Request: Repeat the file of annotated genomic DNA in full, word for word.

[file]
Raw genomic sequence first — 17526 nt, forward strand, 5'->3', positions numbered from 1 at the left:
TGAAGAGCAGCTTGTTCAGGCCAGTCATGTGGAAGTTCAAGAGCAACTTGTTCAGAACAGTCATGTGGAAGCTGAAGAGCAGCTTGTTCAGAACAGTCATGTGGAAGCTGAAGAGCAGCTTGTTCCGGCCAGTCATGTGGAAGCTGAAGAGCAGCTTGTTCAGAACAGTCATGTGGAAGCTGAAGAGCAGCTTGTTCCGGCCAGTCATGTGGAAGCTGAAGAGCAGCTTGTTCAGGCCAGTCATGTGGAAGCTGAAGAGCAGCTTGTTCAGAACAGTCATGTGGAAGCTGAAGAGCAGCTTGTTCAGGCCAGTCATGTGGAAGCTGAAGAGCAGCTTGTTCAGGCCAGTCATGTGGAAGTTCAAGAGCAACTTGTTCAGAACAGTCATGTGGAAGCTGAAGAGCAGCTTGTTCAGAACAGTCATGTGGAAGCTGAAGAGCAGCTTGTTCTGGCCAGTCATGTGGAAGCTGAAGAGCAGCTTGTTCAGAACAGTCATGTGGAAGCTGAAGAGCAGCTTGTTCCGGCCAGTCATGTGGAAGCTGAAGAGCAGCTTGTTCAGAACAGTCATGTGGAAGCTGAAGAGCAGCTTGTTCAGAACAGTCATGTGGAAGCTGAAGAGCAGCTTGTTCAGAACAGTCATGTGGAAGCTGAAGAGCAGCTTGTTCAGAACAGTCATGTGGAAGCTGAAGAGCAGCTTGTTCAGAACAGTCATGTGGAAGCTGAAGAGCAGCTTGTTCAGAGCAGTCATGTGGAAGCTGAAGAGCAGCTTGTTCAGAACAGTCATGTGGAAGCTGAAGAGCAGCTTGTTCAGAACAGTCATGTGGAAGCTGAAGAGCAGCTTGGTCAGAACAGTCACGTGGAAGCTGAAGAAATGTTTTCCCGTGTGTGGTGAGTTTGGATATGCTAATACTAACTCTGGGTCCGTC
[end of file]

Raw genomic sequence first — 17526 nt, forward strand, 5'->3', positions numbered from 1 at the left:
TGAAGAGCAGCTTGTTCAGGCCAGTCATGTGGAAGTTCAAGAGCAACTTGTTCAGAACAGTCATGTGGAAGCTGAAGAGCAGCTTGTTCAGAACAGTCATGTGGAAGCTGAAGAGCAGCTTGTTCCGGCCAGTCATGTGGAAGCTGAAGAGCAGCTTGTTCAGAACAGTCATGTGGAAGCTGAAGAGCAGCTTGTTCCGGCCAGTCATGTGGAAGCTGAAGAGCAGCTTGTTCAGGCCAGTCATGTGGAAGCTGAAGAGCAGCTTGTTCAGAACAGTCATGTGGAAGCTGAAGAGCAGCTTGTTCAGGCCAGTCATGTGGAAGCTGAAGAGCAGCTTGTTCAGGCCAGTCATGTGGAAGTTCAAGAGCAACTTGTTCAGAACAGTCATGTGGAAGCTGAAGAGCAGCTTGTTCAGAACAGTCATGTGGAAGCTGAAGAGCAGCTTGTTCTGGCCAGTCATGTGGAAGCTGAAGAGCAGCTTGTTCAGAACAGTCATGTGGAAGCTGAAGAGCAGCTTGTTCCGGCCAGTCATGTGGAAGCTGAAGAGCAGCTTGTTCAGAACAGTCATGTGGAAGCTGAAGAGCAGCTTGTTCAGAACAGTCATGTGGAAGCTGAAGAGCAGCTTGTTCAGAACAGTCATGTGGAAGCTGAAGAGCAGCTTGTTCAGAACAGTCATGTGGAAGCTGAAGAGCAGCTTGTTCAGAACAGTCATGTGGAAGCTGAAGAGCAGCTTGTTCAGAGCAGTCATGTGGAAGCTGAAGAGCAGCTTGTTCAGAACAGTCATGTGGAAGCTGAAGAGCAGCTTGTTCAGAACAGTCATGTGGAAGCTGAAGAGCAGCTTGGTCAGAACAGTCACGTGGAAGCTGAAGAAATGTTTTCCCGTGTGTGGTGAGTTTGGATATGCTAATACTAACTCTGGGTCCGTC